It’s important to remember muses have quiet voices. They can easily be drowned out by the incessant bickering of the other noisy chatter going on in your head. Once you can get those other voices to shut up, you can start to listen for the muse.

Don’t worry if this doesn’t happen right away. There have been weeks and even months when I write nothing but junk down. But then, one day, that great idea appears on the paper or in my head as I’m walking my dogs.

And when that happens, I know all the time I spent journaling about nothing has paid off.

Creativity Exercises — Journal more ideas

I would love it if you made a pact with yourself to journal regularly for a month. If that’s too much of a commitment for you, try it as a creativity exercise.

Write down your challenge at the top of a piece of paper. Maybe it’s ways to increase business or promote your products more or a new PR campaign. Now just start writing about it.

Don’t think, just write. Fill a few pages of musing about that particular challenge. Don’t type it either — write longhand. If you wander away from it, try nudging yourself back.

Write for at least 20 minutes. If no answer presents itself in that time, don’t get too hung up about it. Try it again the next day or a few days in a row. Sometimes it just takes awhile to jar things loose. And remember, great ideas have a tendency to pop up in the most unexpected places, not just when you’re doing something “creative.”

Michele Pariza Wacek is the author of “Got Ideas? Unleash Your Creativity and Make More Money.” She offers two free e-zines that help subscribers combine their creativity with hard-hitting marketing and copywriting principles to become more successful at attracting new clients, selling products and services and boosting business. She can be reached at TheArtistSoul.com.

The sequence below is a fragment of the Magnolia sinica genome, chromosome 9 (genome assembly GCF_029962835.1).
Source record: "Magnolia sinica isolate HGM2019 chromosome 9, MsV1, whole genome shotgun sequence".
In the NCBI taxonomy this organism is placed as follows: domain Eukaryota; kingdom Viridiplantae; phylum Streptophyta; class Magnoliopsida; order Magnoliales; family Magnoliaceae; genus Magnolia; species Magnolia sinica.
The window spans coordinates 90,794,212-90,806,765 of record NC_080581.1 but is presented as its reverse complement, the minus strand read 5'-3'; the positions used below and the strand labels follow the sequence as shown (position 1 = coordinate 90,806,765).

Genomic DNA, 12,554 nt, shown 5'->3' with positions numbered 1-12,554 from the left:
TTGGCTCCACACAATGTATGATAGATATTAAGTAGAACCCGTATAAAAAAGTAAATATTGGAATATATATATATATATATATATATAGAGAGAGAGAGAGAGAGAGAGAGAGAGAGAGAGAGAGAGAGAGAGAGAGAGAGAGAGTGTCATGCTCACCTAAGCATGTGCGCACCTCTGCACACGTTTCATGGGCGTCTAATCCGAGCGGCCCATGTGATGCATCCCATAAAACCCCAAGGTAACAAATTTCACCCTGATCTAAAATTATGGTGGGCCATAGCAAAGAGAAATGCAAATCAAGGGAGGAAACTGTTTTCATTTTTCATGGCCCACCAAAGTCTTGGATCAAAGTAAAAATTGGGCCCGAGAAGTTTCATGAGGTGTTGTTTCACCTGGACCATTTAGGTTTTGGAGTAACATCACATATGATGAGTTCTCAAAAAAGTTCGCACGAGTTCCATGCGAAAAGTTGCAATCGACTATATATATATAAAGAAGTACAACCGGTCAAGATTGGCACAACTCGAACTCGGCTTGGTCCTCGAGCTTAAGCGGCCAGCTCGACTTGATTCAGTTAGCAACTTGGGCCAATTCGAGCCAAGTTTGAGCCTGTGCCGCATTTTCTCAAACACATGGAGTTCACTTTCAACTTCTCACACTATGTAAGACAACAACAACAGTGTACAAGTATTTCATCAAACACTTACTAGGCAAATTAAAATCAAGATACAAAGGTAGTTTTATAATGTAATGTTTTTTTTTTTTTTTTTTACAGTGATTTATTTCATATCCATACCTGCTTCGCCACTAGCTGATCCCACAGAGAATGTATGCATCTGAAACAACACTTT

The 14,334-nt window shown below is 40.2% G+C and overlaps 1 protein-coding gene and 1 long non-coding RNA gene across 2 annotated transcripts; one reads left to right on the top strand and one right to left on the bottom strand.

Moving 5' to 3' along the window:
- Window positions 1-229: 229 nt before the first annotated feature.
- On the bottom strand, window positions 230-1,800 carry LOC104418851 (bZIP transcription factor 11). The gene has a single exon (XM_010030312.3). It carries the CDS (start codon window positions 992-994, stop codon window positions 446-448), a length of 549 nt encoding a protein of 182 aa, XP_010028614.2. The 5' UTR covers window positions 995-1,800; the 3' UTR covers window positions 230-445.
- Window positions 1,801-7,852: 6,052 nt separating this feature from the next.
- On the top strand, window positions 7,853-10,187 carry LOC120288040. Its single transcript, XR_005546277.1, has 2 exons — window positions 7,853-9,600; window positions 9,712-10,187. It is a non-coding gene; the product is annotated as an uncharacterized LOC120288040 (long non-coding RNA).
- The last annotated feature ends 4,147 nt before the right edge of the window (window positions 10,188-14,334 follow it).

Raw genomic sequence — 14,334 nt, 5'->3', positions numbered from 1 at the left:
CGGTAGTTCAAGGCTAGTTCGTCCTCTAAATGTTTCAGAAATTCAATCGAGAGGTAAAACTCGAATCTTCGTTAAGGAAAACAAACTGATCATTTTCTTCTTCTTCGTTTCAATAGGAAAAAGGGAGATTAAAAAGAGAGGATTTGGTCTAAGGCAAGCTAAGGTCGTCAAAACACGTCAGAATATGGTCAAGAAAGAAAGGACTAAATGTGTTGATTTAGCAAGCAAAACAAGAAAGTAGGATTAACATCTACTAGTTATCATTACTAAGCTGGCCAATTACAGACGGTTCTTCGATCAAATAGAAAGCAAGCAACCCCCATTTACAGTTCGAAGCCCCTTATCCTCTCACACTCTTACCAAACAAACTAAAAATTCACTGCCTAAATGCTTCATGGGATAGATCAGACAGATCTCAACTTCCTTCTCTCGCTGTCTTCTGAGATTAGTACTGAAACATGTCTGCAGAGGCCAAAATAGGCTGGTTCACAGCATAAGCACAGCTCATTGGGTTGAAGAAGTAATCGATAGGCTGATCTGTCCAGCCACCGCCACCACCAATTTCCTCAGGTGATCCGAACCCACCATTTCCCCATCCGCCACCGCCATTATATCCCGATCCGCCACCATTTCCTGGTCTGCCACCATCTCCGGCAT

Written by: Michele Pariza Wacek

Source: http://topachievement.com/michelewacek.html


Carry a “Surprise Journal” to Find Areas for Self-Improvement

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We all make assumptions, and many of them turn out to be wrong. But noticing those and learning from them is hard. Maintaining a “Surprise Journal” can make reality clearer and help you improve yourself.

Julia Galef of the Center for Applied Rationality says her technique helps you confront your confirmation bias, separating reality from assumptions in a gentle way. In your Surprise Journal, write down anything that surprises you and why. Ignore whether the surprise is positive or negative and simply note what it is.

The Surprise Journal has two benefits. First, you start noticing more odd or unusual things, simply because you looking out for them. Second, it is a soft blow for your biased brain to admit when something is against expectations:

“People generally don’t want to give in to evidence that they might be wrong—and I include myself here—because it is stressful to admit it, even to yourself… We train ourselves to avoid it.”

On the other hand, looking for surprises in the world can be an empowering or exhilarating experience. “It appeals to my curiosity and it just feels different—it feels like I am getting as clear a picture of the world as I can,” she says.

The end result, as Galef mentions, is that you become more aware of areas where you need improvement. For example, Galef’s ratings as a teacher were lower than colleagues, which indicated over-confidence in her abilities and not taking on feedback to get better.

The conclusions of your Surprise Journal are going to be what you make of them, but the mere act of noticing the disparity should set you on the right path, according to Galef.

Source: http://lifehacker.com/carry-a-surprise-journal-to-find-areas-for-self-impro-1638467349
Written by: Mihir Patkar